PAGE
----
NOVAYA GAZETA, KOMMERSANT (Russia)

MOSCOW - In the aftermath of the "March of the Millions' on May 6th and the arrest of several hundred protesters that night, an improvised camp sprung up overnight in Moscow in the Park of Chistye Prudy, Novaya Gazeta reports.

The camp looks in many ways like the protest camps that have sprung up around the world with the Occupy and Indignados movements. It is divided into four sections: kitchen, creative master classes, legal help, and security. It includes a generator for electricity that allows hot food and drink to be served on benches. But one kind of drink is forbidden: the camp is completely alchohol-free.

Scheduled activities included Esperanto lessons, a lecture on what to do if you are arrested, a meeting with participants from Occupy Wall Street and a history lecture on civil protest.

But while Novaya Gazeta reports that the camps are well-run and organized, Kommersant reports that the damage done to the park has been substantial, estimated at 1 million rubles (around $33,000). But, Kommersant reported, the protesters themselves have already gathered the means to pay for any damage done to the park.

One woman from the neighborhood who was interviewed on television accused the protesters of defecating on the street and insisted that the police remove them immediately. As it turns out, the woman in question is not just a civic-minded grandmother, as viewers were led to believe, Kommersant reported. In fact, she is a member of Vladimir Putin's party, United Russia, and has appeared on television programs on many occasions.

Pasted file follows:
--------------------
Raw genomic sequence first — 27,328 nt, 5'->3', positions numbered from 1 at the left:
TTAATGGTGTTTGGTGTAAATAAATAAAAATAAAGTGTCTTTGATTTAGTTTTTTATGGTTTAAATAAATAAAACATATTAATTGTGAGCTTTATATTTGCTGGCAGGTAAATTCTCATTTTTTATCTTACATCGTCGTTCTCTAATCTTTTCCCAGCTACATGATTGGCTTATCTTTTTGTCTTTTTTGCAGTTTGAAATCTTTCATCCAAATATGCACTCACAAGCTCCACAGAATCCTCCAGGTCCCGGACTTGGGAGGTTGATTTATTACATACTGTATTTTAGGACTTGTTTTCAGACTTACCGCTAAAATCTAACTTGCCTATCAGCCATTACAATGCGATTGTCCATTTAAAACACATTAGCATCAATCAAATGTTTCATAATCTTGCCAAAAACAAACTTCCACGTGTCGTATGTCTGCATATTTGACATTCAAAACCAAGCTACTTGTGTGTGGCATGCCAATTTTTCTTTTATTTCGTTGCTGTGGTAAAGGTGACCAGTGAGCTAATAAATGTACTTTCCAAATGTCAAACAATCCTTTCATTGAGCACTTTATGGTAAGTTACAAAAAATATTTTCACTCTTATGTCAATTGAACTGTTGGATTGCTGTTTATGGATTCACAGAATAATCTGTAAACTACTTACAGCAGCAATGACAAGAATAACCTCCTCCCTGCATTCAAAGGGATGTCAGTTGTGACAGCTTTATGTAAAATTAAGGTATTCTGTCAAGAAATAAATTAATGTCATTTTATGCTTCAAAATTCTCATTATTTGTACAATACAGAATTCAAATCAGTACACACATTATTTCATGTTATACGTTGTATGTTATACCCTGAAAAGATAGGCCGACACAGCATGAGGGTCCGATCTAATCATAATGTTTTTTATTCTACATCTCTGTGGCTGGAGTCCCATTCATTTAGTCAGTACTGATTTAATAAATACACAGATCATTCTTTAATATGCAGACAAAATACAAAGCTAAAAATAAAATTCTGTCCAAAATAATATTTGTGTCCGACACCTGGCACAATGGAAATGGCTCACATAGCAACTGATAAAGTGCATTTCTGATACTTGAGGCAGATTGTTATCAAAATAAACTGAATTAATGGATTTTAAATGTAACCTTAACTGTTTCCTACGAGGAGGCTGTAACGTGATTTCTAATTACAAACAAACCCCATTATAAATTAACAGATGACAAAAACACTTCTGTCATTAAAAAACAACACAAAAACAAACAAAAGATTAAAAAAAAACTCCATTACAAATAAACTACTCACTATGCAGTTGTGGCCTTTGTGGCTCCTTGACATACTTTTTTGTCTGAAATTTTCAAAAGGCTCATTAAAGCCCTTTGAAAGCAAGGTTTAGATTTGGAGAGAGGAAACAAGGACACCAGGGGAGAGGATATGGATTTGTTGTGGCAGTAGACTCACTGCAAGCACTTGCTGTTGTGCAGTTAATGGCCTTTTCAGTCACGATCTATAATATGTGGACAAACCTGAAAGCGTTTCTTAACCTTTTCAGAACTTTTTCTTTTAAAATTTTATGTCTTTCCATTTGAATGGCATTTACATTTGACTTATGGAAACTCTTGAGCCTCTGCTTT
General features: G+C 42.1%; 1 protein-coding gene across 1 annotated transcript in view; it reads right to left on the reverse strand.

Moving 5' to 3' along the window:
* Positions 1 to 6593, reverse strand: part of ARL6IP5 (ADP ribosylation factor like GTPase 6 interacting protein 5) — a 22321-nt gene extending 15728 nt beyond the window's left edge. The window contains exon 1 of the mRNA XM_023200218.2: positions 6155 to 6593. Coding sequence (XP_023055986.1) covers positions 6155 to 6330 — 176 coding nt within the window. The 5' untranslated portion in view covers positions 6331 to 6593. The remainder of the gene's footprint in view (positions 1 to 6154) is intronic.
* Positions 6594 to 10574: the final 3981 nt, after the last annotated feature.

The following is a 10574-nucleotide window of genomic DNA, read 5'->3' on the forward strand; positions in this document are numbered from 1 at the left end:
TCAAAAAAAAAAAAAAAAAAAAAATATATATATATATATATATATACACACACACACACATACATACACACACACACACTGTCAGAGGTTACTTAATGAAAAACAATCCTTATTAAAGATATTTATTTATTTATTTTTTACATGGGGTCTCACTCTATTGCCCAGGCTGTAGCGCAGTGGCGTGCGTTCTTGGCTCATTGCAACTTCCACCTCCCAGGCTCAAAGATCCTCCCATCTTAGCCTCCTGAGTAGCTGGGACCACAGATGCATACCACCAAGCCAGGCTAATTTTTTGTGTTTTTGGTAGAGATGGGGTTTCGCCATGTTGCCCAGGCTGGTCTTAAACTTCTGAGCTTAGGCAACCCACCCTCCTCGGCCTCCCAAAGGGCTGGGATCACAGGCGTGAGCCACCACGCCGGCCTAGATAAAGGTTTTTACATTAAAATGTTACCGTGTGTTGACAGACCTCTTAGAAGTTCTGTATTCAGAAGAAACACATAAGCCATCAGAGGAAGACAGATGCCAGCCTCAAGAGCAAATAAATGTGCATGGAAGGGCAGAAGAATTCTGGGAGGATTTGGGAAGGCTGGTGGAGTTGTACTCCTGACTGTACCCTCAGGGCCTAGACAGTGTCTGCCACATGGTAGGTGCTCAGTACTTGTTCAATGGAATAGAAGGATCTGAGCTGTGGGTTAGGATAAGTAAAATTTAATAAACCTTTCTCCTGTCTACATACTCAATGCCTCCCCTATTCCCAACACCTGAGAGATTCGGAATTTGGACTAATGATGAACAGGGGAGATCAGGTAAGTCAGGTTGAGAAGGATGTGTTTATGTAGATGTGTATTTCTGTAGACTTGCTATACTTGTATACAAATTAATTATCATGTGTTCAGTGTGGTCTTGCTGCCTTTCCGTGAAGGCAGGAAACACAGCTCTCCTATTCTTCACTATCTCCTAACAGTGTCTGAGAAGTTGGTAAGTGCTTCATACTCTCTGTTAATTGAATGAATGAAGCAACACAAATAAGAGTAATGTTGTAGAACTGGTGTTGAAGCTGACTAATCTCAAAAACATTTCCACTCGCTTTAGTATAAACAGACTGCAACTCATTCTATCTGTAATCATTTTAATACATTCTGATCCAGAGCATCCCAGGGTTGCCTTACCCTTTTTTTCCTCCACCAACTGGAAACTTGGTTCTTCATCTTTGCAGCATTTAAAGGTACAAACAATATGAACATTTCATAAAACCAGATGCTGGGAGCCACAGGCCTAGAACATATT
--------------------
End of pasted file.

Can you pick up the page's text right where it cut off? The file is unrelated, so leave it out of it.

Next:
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Hannah Steinkopf-Frank, Anne-Sophie Goninet, Jane Herbelin and Bertrand Hauger

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Welcome to Monday, where China is on high COVID alert as Lunar New Year celebrations kick off, Tonga reels from a massive underwater eruption, and a veteran FBI agent may have found out who betrayed Anne Frank to the Nazis. Meanwhile, Russian daily Kommersant recounts how Kazakhstan has passed from one strongman to another.

[*Sundanese - Indonesia]

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